The most fateful decision by governments is the split between spending on defense, and spending on making the country worth defending.
In The United States, a broken political system and a broken budgetary process have resulted in an automatic, across-the-board budget cut for the approximately one-third of the governmental budget that is not mandated (social security, medicare, etc.), including defense and internal security. Although the amount is relatively small compared with the total budget since it is spread over ten years, the so-called "sequester" was adopted by Congress at the suggestion of the Obama Administration, precisely in order to avoid what just happened, the reasoning being that neither the executive nor the Congress would allow such an absurdity to take placew, forcing a budgetary compromise.
In Israel, whatever the composition of the new government coalition, after the surprising results of the recent election, it will be faced with the same kind of budgetary decisions, which short of war and peace, are the most difficult decisions to be made by any democratic government, which must respond not only to its own judgements but to preferences and pressures of society at large.
Of all the budgetary decisions which must be made, the most difficult of all is the allocations of the country's resources between defense and security expenditures on the one hand and everything else on the other. This is particularly acute in the US, because of its financial situation and its worldwide responsibilities, and for Israel, because of its geo-political situation and the kinds of public dissatisfaction demonstrated by the sit-ins of 2011 in the major cities and the controversy over elements of the population that are accused of avoiding contributing to the country's resources--indeed, being a drain on them.
This can be expressed as a decisional conflict between what is devoted to defending the country and what is devoted to creating and strengthening a country worth defending. I and colleagues are engaged in a study for the Center for the Study of National Security of Haifa University, on this very problem, based on three case studies: Israel, a case of extreme centralization of the budgetary process; The United States, a case of extreme decentralization of the budgetary process, bordering on chaos (as graphically demonstrated by the "sequester"), and an intermediate case, The United Kingdom.
In Israel, the decision between defense and internal security, and everything else, is basically made through negotiation among three governmental departments: the Ministry of Defense, The Ministry of Finance and the Office of the Prime Minister. In The United States, literally hundreds of entities influence budget decisions: executive branch departments and agencies, as well as divisions within those departments and agencies; various committees and caucuses in both the House of Representatives and the Senate; hundreds of trade and professional associations, corporations, financial institutions, non-governmental agencies, and so on, who spend hundreds of millions of dollars in direct lobbying of both the executive and the Congress, or indirect lobbying through dozens of lobbying, public relations and law firms, as well as attempting to influence public opinion in general. Under the circumstances, exacerbated by a gigantic deficit and accumulated debt, it is hardly surprising, although greatly disturbing, that there has not been a federal budget actually approved since 2009! Even the effort made through the sequester process to force a decision failed to work, as noted above.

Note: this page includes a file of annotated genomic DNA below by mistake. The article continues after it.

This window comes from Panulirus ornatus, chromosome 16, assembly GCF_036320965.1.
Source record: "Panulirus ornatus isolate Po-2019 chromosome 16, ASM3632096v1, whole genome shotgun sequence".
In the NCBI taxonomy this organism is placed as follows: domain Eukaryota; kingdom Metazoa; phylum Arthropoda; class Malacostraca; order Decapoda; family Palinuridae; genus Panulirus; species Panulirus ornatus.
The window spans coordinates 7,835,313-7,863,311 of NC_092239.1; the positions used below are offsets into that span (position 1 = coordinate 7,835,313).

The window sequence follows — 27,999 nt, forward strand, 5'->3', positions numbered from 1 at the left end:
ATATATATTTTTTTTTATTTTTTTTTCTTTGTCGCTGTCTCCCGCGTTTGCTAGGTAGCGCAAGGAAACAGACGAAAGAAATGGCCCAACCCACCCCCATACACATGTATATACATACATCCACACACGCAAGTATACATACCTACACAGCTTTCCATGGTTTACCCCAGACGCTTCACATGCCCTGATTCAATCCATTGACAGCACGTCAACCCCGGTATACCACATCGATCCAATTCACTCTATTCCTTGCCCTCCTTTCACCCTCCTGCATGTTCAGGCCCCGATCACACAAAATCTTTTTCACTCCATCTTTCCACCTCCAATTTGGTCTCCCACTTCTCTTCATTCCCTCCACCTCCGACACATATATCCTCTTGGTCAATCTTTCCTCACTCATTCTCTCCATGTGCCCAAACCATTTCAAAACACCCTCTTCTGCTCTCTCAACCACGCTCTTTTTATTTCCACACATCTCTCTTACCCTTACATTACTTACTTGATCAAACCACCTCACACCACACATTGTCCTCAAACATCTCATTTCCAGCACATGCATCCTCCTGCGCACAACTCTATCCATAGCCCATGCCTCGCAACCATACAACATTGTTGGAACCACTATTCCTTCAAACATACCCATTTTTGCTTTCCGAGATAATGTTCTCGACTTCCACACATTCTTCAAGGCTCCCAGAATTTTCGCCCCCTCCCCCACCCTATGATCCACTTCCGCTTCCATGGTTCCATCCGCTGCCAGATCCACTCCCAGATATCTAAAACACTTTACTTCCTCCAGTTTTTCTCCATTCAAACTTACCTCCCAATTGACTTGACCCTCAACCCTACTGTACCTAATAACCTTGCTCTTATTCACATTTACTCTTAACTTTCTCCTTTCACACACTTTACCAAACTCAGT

As the situation in the Middle East becomes more and more complex and threatening, but at the same time, pressures for ameliorating the economic situation of the middle class, young people starting their careers and minorities increases, and income disparities become wider, the political choice in Israel of a defense minister, a finance minister and of course a prime minister looms very large over society as a whole.
May the Almighty guide their deliberations!
Norman A. Bailey, Ph.D., is Adjunct Professor of Economic Statecraft at The Institute of World Politics, Washington, DC, and a researcher at the Center for National Security Studies, University of Haifa.
Published by Globes [online], Israel business news - www.globes-online.com - on March 7, 2013
© Copyright of Globes Publisher Itonut (1983) Ltd. 2013
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